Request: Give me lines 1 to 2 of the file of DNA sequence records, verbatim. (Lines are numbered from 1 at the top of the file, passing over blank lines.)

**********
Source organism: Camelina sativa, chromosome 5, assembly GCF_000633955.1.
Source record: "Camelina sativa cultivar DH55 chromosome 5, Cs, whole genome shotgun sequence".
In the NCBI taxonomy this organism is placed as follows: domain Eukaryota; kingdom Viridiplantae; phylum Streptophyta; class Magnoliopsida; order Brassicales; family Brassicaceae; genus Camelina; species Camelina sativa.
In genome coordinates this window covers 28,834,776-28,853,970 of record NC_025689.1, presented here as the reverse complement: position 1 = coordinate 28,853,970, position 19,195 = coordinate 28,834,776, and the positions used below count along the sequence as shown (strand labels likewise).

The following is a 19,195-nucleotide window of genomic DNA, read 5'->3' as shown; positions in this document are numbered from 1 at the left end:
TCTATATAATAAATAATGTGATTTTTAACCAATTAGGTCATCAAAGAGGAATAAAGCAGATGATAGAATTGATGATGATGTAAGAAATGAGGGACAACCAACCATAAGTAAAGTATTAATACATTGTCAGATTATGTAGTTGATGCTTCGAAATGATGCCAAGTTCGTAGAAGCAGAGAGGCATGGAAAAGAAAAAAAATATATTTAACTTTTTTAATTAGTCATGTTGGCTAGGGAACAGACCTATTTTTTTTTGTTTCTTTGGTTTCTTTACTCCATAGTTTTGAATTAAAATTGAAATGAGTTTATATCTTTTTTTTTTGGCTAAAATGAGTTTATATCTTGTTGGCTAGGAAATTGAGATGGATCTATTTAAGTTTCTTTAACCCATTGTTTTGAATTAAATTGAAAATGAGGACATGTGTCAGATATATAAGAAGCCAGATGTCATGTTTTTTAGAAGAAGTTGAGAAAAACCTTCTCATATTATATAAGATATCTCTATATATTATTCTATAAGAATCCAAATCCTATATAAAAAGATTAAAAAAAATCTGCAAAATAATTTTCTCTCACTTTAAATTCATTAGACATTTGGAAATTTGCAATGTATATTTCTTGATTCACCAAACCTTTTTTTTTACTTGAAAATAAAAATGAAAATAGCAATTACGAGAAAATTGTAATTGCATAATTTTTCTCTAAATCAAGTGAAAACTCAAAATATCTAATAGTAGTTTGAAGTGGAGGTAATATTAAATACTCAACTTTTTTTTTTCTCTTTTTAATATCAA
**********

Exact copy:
Source organism: Camelina sativa, chromosome 5, assembly GCF_000633955.1.
Source record: "Camelina sativa cultivar DH55 chromosome 5, Cs, whole genome shotgun sequence".